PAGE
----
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Cash blow for disabled woman

PUBLISHED: 19:00 27 April 2004 | UPDATED: 04:49 02 March 2010

A CEREBRAL palsy sufferer who needs constant care was left without any money to live on after turning 60.

Brenda Telford, of Highfield Road, Ipswich, relies on a team of four carers to enable her to live in her own home.

A CEREBRAL palsy sufferer who needs constant care was left without any money to live on after turning 60.

Brenda Telford, of Highfield Road, Ipswich, relies on a team of four carers to enable her to live in her own home.

But Mrs Telford was left distressed when she realised her income support, housing benefit and council tax benefit had all been stopped because she turned 60 on April 13.

She was especially upset because she had asked her social worker to find out what steps she would have to take before she turned 60.

Mrs Telford said: "I asked my social worker a few months ago to find out what I would have to do before I turned 60.

"She sent me a letter saying that I would have to give her authorisation to check on my money. I did. She did the letter and all I had to do was sign.

"As far as I was concerned, I wasn't told that my income support, my housing benefit or my council tax benefit would stop.

"But when my boyfriend – who sometimes visits – went to get my money out last week, there was none there.

"I had only got what was left in the account and that was only about £12.

"I haven't been able to shop or pay any bills whatsoever. I am supposed to pay my television licence every week, my electricity and gas once a month and my rent for my television and my video recorder every month."

Since early last week, Mrs Telford has been struggling to find out why she was left without money to live on.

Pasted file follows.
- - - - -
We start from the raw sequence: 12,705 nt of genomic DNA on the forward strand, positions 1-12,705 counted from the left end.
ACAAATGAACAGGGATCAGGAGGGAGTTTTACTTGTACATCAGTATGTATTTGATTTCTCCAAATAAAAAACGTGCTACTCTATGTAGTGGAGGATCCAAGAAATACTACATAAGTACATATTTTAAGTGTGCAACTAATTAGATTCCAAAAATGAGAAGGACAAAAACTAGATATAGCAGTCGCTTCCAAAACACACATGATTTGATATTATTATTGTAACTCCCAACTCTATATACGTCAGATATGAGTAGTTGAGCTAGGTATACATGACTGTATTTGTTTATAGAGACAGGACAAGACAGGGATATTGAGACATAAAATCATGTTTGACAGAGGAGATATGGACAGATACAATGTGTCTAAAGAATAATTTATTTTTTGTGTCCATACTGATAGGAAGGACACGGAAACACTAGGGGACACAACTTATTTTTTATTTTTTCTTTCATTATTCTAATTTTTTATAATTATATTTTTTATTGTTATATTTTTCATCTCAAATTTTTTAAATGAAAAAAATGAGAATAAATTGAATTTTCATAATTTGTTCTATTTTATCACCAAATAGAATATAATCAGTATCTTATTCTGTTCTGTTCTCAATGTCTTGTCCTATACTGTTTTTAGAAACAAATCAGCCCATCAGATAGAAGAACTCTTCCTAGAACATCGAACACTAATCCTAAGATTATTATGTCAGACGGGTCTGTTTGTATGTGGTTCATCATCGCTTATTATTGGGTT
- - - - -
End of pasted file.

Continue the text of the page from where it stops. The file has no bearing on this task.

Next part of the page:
She said: "I phoned social services last Tuesday and last Wednesday , but I didn't get through. I phoned the duty social worker either Wednesday or Thursday and they said they would get in touch with my social worker.

"I was then contacted and informed I would no longer get income support and I would have to go on pension credit.

Mrs Telford also received a letter on Saturday from Ipswich Borough Council.

The letter said: "Your income support payments have ceased. This is because on 13 April 2004 you turned 60. Income support can only be paid to people aged under 60.

"Now that you are 60, you need to claim pension credit. Until your pension credit claim is worked out, the pension department can provide you with interim payments."

But although Mrs Telford was told she would be sent an interim payment by giro last Friday , it has not yet arrived.

Mrs Telford feels outraged at the way she has been treated.

She said: "What do they expect me to live on – fresh air? I feel very, very angry and I don't know what is going to happen now. I just do not know what I am going to do. I have really been let down.

"All I want is to live my life. I don't want to go into a home again – I want my independence."

Chris Lane from Suffolk social services said he couldn't comment on the case because it is a matter for the Benefits Agency.

The Benefits Agency said it would look into the situation.

BRENDA Telford has been living in her Ipswich home for nine years.

The 60-year-old cerebral palsy sufferer lives on her own and has a team of four carers who provide her with care seven days a week.

Before she lived in her Highfield Road, she lived in care homes from the age of 16.

Mrs Telford's husband William, who suffered from muscular dystrophy, died more than 10 years ago.

But thanks to the dedication of her carers, Mrs Telford is now able to live independently in her own home.

Every day, one of her carers will arrive at 8am and do some housework before helping Mrs Telford get up between 9.15am and 9.30am.

It is usually around 11.30am by the time Mrs Telford is helped to have a shower or a wash.

By around 12pm, it is usually time for brunch – toast, coffee and a cigarette.

Mrs Telford said: "Once I have my breakfast – or brunch – it is usually a lazy afternoon.

"If I need my carer to go to the shops, she will go for me and I go shopping once a week in a taxi.

"I watch television and I have got a laptop. Until a couple of months ago, I did a lot of computing courses."

Mrs Telford's carer will also take care of her pets – her dog Tasha and her birds.

By around 5pm it is time for dinner and Mrs Telford's carer will have to ensure her food is cut up into manageable portions.

The carer will ensure Mrs Telford is ready for bed before she leaves.

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